Consider a binary search tree, where all keys are unique. Nodes haven't parent pointers.
We have up to n/2 marked nodes.
I can delete all of them at O(n^2) time ( using postorder traversal and when encounter a marked node delete each at O(n)). But it is inappropriate.
I need an algorithm to delete all marked nodes at O(n) time.
Thanks.
EDIT After deletion i need to have nodes order unchanged.
EDIT2 So it should look like I have deleted each marked node using the typical deletion (finding the rightmost node at the left subtree and exchanging it with the node to delete).



There are many ways, but here is one that should be easy to get right, and give you a perfectly balanced tree as a side effect. It requires linear extra space, however.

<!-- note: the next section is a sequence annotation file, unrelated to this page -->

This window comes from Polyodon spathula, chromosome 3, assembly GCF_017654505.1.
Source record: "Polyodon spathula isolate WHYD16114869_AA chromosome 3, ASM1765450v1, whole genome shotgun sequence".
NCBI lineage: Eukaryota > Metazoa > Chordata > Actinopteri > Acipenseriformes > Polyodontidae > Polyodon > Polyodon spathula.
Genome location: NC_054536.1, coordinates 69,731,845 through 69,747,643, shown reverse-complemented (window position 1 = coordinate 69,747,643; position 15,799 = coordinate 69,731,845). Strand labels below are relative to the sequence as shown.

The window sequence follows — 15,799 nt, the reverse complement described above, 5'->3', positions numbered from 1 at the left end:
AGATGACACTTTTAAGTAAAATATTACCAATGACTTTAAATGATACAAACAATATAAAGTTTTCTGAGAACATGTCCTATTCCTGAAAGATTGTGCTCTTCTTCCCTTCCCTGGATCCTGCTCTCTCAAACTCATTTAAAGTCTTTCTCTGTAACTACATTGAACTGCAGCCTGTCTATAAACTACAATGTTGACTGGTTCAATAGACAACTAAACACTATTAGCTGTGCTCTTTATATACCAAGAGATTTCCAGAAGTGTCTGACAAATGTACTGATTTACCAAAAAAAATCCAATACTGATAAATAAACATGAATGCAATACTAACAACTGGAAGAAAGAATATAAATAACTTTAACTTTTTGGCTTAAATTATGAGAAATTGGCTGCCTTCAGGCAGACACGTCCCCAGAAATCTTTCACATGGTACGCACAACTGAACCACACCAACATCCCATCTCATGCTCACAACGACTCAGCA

Update: forgot to say skipping the marked elements, but that was obvious, right? ;) 


I have found how to do it!



I don't see why a postorder traversal would be O(n^{2}). The reason that deleting a single node is O(n) is that you need to traverse the tree to find the node, which is an O(n) operation. But once you find a node, it can be deleted in O(1) time.^{*} Thus, you can delete all O(n) marked nodes in a single traversal in O(n) time. ^{*} Unless you need to maintain a balanced tree. However, you don't list that as a requirement. EDIT As @njlarsson correctly points out in his comment, a delete operation is not normally O(1) even after the node is found. However, since the left and right subtrees are being traversed before visiting a node to be deleted, the minimum (or maximum) elements of the subtrees can be obtained at no additional cost during the subtree traversals. This enables an O(1) deletion.